onsdag 24. juni 2015

3D Printing and spray painting large multi-part model.

I've always wanted to do a huge print of a statue of some sort on my printer, and I finally decided to print the famous beautiful owl statue by cushwa.

Here's the finished project.

Preparing the model for printing

Picture from thingiverse

I used netfabb Basic to cut the model into slices. I originally wanted the owl to be closer to 50 cm tall, but since the base of the owl is approximately square I would have had to print a lot more parts (as in ~16) to get finished. I therefore scaled it up to fit my 20x20 platform and cut it in three pieces to print.

I sliced it with Slic3r it with several perimeters and very low infill, to save time and plastic. I could have gone with even more perimeters and ever lesser infill on the centre parts instead, the result was more than rigid enough.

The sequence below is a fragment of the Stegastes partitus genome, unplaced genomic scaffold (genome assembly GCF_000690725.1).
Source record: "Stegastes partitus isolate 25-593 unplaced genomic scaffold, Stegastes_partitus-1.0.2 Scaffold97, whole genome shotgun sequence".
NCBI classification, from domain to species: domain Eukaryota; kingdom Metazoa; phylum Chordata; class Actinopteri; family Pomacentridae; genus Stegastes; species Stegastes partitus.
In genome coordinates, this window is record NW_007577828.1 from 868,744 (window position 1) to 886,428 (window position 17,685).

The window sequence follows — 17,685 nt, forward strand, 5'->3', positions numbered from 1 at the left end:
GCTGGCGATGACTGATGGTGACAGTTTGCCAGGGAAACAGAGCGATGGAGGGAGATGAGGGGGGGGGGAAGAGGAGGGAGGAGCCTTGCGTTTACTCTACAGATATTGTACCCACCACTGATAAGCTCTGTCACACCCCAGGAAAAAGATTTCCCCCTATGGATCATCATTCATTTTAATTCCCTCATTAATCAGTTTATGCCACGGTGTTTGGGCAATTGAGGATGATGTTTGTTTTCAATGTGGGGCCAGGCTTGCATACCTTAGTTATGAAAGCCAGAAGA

Printing the middle part on my trusty Mendel90

I printed with scraps of remaining plastic, which was a bit of a bad idea.

Here is the finished print before any painting is done.


In total it was printed in four parts due to the filament clogging up a few times, so I had to measure and cut it several times in netfabb Basic. Notice the visible seam on the very top with the ears, and how they disappear later.

Attaching a model like this together was a bit tricky at first. I tried to heat the centre of the print to make it stick to the previous part, but it was impossible to heat a area that large fast enough and attach it together before if cooled of. So I ended up attaching using a soldering iron along the edge only, and it held up very well.